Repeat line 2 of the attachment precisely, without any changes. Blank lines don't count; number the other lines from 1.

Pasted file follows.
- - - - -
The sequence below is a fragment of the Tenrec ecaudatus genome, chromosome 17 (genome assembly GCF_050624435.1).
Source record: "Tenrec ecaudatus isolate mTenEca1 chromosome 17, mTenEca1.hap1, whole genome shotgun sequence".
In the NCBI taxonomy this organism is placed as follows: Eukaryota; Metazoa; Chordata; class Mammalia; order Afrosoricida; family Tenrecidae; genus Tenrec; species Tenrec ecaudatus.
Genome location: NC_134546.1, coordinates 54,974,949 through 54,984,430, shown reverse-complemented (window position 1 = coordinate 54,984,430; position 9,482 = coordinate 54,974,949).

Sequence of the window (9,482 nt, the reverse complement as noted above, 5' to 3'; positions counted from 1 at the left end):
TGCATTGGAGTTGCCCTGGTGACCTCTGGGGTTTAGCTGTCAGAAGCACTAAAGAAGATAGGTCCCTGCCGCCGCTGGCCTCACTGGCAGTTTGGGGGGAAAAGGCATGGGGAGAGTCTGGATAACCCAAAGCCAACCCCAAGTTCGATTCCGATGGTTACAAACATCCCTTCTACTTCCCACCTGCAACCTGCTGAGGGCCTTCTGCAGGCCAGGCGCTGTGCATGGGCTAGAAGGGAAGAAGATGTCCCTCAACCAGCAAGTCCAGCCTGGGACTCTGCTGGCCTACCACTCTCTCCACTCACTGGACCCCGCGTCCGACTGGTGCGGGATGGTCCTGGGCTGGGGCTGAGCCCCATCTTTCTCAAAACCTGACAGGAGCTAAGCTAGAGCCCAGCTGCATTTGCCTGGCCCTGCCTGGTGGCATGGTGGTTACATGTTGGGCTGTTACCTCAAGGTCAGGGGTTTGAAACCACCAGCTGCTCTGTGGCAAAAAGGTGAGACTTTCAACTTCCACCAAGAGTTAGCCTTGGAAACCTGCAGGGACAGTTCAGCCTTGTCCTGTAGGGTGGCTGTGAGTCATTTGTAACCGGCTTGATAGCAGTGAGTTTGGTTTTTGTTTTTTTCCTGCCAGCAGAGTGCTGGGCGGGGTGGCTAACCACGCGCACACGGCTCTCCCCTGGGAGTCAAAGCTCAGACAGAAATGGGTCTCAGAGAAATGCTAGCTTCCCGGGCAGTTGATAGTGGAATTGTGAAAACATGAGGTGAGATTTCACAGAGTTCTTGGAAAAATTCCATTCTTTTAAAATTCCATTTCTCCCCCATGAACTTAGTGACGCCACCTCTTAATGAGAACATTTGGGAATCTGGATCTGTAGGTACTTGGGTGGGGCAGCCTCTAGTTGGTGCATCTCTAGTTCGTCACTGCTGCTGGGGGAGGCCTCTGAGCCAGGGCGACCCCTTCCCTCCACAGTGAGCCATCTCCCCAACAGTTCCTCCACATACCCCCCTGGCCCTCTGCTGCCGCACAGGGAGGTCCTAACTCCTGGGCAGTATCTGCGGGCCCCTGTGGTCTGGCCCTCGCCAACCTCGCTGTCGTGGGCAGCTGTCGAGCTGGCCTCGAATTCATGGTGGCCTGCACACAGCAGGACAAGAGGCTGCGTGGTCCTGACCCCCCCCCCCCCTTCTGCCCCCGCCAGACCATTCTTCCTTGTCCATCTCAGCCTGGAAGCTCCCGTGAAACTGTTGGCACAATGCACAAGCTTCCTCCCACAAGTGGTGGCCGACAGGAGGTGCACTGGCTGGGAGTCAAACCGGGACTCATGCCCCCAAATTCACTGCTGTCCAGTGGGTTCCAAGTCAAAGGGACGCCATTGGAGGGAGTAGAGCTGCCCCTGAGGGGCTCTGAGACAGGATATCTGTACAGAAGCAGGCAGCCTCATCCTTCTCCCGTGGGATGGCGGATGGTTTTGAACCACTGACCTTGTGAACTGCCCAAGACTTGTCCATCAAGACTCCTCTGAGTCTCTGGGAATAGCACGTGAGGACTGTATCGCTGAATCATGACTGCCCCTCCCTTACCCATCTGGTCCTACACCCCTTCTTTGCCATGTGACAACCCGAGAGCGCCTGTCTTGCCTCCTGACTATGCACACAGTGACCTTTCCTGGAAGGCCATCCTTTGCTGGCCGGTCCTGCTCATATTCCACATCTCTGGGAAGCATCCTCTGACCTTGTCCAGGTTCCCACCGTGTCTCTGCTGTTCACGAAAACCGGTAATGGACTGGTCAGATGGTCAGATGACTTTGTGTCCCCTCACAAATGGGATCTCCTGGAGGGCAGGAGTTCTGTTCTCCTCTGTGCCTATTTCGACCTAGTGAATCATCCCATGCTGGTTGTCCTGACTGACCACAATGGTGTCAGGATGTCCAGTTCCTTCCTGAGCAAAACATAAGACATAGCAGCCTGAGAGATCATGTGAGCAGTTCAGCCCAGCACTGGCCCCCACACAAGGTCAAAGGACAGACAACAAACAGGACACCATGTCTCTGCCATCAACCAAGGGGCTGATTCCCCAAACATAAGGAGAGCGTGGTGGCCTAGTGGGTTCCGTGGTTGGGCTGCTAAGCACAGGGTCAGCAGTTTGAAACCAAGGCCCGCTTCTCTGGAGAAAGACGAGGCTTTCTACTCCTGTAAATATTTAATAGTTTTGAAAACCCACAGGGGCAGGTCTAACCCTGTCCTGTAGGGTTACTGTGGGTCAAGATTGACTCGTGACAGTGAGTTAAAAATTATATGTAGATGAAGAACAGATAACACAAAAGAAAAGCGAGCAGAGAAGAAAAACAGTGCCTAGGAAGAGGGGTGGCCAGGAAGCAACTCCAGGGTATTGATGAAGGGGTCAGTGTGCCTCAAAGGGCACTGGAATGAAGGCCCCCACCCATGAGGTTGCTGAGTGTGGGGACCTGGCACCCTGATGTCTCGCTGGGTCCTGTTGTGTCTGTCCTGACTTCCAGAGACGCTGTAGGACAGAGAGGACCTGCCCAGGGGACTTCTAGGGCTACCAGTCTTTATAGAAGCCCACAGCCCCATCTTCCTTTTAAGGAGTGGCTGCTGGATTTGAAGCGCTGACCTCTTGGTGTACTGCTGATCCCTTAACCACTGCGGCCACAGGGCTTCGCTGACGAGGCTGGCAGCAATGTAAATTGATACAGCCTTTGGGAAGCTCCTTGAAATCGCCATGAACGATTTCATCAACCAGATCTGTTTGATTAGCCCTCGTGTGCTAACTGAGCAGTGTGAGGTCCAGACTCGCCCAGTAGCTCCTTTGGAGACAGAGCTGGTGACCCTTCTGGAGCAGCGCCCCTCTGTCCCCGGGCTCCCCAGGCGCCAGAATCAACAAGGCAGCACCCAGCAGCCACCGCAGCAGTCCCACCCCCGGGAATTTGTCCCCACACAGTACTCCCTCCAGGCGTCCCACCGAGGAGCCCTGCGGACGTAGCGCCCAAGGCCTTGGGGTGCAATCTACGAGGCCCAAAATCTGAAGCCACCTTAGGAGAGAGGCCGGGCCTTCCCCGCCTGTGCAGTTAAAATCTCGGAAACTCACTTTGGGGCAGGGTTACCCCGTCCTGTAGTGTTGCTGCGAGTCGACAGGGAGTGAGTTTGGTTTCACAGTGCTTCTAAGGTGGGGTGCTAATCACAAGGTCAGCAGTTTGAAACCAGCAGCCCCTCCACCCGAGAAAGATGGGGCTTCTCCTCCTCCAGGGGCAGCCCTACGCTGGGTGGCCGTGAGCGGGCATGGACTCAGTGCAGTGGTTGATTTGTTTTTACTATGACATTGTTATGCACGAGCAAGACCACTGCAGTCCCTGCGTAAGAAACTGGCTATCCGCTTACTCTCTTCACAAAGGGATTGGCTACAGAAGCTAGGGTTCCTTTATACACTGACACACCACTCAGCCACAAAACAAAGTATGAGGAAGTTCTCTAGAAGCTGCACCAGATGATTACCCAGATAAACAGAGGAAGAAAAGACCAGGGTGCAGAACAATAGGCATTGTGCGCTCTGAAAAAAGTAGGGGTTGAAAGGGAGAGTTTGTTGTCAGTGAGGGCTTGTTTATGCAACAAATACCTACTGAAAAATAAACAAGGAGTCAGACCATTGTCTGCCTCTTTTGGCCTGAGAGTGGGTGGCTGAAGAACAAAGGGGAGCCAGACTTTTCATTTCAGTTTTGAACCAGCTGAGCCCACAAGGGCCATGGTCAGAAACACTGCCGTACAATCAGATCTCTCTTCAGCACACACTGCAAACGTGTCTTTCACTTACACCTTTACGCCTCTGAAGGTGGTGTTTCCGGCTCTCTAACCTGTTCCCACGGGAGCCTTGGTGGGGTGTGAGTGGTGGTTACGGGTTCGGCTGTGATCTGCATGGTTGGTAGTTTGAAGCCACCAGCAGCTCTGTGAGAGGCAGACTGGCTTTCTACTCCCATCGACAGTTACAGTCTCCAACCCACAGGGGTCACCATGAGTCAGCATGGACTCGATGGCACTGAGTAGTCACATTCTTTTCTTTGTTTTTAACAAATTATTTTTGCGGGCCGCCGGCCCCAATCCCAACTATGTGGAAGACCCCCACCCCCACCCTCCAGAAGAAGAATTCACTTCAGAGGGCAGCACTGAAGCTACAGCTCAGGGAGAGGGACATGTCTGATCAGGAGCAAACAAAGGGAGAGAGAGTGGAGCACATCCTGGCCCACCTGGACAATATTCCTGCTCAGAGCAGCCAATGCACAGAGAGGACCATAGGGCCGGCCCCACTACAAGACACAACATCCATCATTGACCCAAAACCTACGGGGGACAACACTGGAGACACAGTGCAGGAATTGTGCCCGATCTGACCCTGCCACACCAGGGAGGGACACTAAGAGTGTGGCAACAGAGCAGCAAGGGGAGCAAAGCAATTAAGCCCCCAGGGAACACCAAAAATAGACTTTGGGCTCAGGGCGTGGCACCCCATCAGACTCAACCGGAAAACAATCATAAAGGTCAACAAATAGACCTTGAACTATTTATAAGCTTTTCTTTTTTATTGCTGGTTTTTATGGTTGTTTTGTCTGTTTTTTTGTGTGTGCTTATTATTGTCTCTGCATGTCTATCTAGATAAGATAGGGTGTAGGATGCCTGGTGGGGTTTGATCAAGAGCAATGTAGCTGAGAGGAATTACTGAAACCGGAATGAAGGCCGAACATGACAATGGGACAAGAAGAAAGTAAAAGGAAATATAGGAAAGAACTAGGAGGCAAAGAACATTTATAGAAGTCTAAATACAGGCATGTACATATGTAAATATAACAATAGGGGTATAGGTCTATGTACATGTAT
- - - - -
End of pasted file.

Source record: "Tenrec ecaudatus isolate mTenEca1 chromosome 17, mTenEca1.hap1, whole genome shotgun sequence".